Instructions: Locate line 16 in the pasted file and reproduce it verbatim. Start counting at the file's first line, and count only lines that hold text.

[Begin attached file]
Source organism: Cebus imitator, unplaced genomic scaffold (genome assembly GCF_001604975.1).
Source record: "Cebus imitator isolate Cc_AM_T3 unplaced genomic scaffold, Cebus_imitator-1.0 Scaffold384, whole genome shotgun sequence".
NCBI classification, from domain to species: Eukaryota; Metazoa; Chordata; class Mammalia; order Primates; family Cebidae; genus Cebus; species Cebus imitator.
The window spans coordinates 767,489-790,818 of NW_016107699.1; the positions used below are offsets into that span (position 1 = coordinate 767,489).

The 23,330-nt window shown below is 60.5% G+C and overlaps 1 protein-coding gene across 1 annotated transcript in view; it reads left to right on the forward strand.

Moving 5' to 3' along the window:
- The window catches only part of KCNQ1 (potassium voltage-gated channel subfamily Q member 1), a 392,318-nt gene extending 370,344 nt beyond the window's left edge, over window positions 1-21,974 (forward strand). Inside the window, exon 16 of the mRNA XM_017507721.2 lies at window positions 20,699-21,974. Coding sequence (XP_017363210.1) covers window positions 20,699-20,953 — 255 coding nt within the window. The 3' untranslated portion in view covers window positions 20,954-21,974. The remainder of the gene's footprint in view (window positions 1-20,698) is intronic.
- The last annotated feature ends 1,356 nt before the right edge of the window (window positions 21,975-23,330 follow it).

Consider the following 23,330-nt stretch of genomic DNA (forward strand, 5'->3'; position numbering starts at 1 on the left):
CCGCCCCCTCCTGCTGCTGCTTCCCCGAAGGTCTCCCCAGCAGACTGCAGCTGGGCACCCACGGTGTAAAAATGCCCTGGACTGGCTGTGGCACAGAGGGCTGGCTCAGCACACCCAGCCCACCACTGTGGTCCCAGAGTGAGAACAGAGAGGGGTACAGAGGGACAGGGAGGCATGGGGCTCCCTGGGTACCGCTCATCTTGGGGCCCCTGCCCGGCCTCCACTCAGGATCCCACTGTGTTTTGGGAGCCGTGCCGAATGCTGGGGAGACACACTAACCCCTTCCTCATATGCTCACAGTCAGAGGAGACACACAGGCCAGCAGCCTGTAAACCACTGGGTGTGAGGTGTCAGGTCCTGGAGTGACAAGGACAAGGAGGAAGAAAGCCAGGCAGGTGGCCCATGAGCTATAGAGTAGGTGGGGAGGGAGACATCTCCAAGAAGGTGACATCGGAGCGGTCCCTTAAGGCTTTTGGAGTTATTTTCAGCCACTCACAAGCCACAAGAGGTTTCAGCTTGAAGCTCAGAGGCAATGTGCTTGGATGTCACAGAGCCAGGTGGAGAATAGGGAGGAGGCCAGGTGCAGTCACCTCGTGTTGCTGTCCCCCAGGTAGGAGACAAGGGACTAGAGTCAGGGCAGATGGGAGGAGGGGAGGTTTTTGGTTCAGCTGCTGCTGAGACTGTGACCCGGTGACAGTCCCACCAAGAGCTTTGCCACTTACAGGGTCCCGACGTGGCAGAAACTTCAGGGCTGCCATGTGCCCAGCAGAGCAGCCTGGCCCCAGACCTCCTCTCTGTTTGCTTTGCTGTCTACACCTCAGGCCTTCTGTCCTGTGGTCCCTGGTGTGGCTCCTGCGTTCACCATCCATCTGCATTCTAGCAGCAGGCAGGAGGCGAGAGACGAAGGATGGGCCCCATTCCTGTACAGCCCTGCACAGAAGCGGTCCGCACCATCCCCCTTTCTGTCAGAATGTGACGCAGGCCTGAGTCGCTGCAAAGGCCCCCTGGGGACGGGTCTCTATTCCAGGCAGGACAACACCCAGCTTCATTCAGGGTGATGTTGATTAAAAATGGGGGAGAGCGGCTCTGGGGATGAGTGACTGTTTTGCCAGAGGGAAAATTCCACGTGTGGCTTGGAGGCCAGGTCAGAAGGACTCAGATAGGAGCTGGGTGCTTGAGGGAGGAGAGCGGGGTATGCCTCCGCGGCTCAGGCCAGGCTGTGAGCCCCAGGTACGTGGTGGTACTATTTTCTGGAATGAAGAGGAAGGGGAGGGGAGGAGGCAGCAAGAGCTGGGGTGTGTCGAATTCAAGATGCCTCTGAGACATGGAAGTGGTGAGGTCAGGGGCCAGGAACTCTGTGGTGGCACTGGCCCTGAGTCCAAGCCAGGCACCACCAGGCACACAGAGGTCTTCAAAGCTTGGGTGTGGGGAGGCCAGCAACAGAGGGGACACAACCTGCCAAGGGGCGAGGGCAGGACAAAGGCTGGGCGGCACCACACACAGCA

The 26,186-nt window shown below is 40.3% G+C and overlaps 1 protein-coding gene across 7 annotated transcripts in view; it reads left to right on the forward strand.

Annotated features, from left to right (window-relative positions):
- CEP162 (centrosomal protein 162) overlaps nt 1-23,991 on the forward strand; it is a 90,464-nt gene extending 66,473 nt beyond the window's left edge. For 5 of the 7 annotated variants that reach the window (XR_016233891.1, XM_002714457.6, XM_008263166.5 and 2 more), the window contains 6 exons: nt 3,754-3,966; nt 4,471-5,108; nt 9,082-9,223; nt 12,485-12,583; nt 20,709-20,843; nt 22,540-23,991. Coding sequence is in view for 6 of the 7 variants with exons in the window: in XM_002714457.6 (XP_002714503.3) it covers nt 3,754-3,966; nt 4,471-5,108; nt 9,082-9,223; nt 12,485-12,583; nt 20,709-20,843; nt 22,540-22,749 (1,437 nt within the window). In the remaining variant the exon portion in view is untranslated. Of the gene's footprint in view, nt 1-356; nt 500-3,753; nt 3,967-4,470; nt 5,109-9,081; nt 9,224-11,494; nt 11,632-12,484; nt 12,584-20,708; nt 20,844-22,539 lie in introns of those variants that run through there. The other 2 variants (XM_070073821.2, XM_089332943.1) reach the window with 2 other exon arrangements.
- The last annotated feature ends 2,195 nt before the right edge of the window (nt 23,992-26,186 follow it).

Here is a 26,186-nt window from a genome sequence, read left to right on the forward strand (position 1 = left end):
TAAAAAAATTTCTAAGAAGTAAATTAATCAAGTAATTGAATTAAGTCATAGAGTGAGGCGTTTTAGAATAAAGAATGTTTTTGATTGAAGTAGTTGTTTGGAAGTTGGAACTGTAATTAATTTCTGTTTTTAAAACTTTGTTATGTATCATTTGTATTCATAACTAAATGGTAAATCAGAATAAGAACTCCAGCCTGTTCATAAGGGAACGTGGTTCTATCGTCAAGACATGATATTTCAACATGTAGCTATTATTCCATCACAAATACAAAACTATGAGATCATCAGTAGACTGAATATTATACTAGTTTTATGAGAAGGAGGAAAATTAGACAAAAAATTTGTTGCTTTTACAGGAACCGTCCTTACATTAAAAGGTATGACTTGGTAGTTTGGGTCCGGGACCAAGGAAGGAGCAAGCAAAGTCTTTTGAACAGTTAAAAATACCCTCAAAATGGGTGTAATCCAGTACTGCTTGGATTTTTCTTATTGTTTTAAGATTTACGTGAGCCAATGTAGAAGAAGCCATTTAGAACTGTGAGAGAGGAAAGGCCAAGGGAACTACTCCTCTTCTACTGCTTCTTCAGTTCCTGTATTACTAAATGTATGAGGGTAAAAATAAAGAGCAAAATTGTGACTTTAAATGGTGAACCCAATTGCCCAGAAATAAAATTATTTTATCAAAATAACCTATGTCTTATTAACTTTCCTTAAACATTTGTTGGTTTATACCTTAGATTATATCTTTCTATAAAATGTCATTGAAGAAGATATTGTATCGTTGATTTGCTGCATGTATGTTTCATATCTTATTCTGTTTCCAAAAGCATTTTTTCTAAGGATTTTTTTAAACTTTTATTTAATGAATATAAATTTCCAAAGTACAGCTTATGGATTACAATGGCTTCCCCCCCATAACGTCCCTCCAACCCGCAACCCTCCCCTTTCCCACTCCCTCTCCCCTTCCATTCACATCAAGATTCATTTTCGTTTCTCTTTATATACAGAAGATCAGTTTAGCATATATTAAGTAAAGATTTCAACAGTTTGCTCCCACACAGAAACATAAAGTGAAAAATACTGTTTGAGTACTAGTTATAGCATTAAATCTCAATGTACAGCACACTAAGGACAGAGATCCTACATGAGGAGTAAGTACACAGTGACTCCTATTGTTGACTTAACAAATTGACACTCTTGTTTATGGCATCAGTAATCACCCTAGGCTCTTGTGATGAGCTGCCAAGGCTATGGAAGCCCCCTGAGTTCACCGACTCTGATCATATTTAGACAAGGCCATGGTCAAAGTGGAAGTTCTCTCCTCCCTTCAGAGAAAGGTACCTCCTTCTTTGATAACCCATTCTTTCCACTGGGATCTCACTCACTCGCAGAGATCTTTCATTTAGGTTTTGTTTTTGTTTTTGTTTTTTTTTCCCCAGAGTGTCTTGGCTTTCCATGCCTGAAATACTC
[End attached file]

TAAAAAAATTTCTAAGAAGTAAATTAATCAAGTAATTGAATTAAGTCATAGAGTGAGGCGTTTTAGAATAAAGAATGTTTTTGATTGAAGTAGTTGTTTGGAAGTTGGAACTGTAATTAATTTCTGTTTTTAAAACTTTGTTATGTATCATTTGTATTCATAACTAAATGGTAAATCAGAATAAGAACTCCAGCCTGTTCATAAGGGAACGTGGTTCTATCGTCAAGACATGATATTTCAACATGTAGCTATTATTCCATCACAAATACAAAACTATGAGATCATCAGTAGACTGAATATTATACTAGTTTTATGAGAAGGAGGAAAATTAGACAAAAAATTTGTTGCTTTTACAGGAACCGTCCTTACATTAAAAGGTATGACTTGGTAGTTTGGGTCCGGGACCAAGGAAGGAGCAAGCAAAGTCTTTTGAACAGTTAAAAATACCCTCAAAATGGGTGTAATCCAGTACTGCTTGGATTTTTCTTATTGTTTTAAGATTTACGTGAGCCAATGTAGAAGAAGCCATTTAGAACTGTGAGAGAGGAAAGGCCAAGGGAACTACTCCTCTTCTACTGCTTCTTCAGTTCCTGTATTACTAAATGTATGAGGGTAAAAATAAAGAGCAAAATTGTGACTTTAAATGGTGAACCCAATTGCCCAGAAATAAAATTATTTTATCAAAATAACCTATGTCTTATTAACTTTCCTTAAACATTTGTTGGTTTATACCTTAGATTATATCTTTCTATAAAATGTCATTGAAGAAGATATTGTATCGTTGATTTGCTGCATGTATGTTTCATATCTTATTCTGTTTCCAAAAGCATTTTTTCTAAGGATTTTTTTAAACTTTTATTTAATGAATATAAATTTCCAAAGTACAGCTTATGGATTACAATGGCTTCCCCCCCATAACGTCCCTCCAACCCGCAACCCTCCCCTTTCCCACTCCCTCTCCCCTTCCATTCACATCAAGATTCATTTTCGTTTCTCTTTATATACAGAAGATCAGTTTAGCATATATTAAGTAAAGATTTCAACAGTTTGCTCCCACACAGAAACATAAAGTGAAAAATACTGTTTGAGTACTAGTTATAGCATTAAATCTCAATGTACAGCACACTAAGGACAGAGATCCTACATGAGGAGTAAGTACACAGTGACTCCTATTGTTGACTTAACAAATTGACACTCTTGTTTATGGCATCAGTAATCACCCTAGGCTCTTGTGATGAGCTGCCAAGGCTATGGAAGCCCCCTGAGTTCACCGACTCTGATCATATTTAGACAAGGCCATGGTCAAAGTGGAAGTTCTCTCCTCCCTTCAGAGAAAGGTACCTCCTTCTTTGATAACCCATTCTTTCCACTGGGATCTCACTCACTCGCAGAGATCTTTCATTTAGGTTTTGTTTTTGTTTTTGTTTTTTTTTCCCCAGAGTGTCTTGGCTTTCCATGCCTGAAATACTC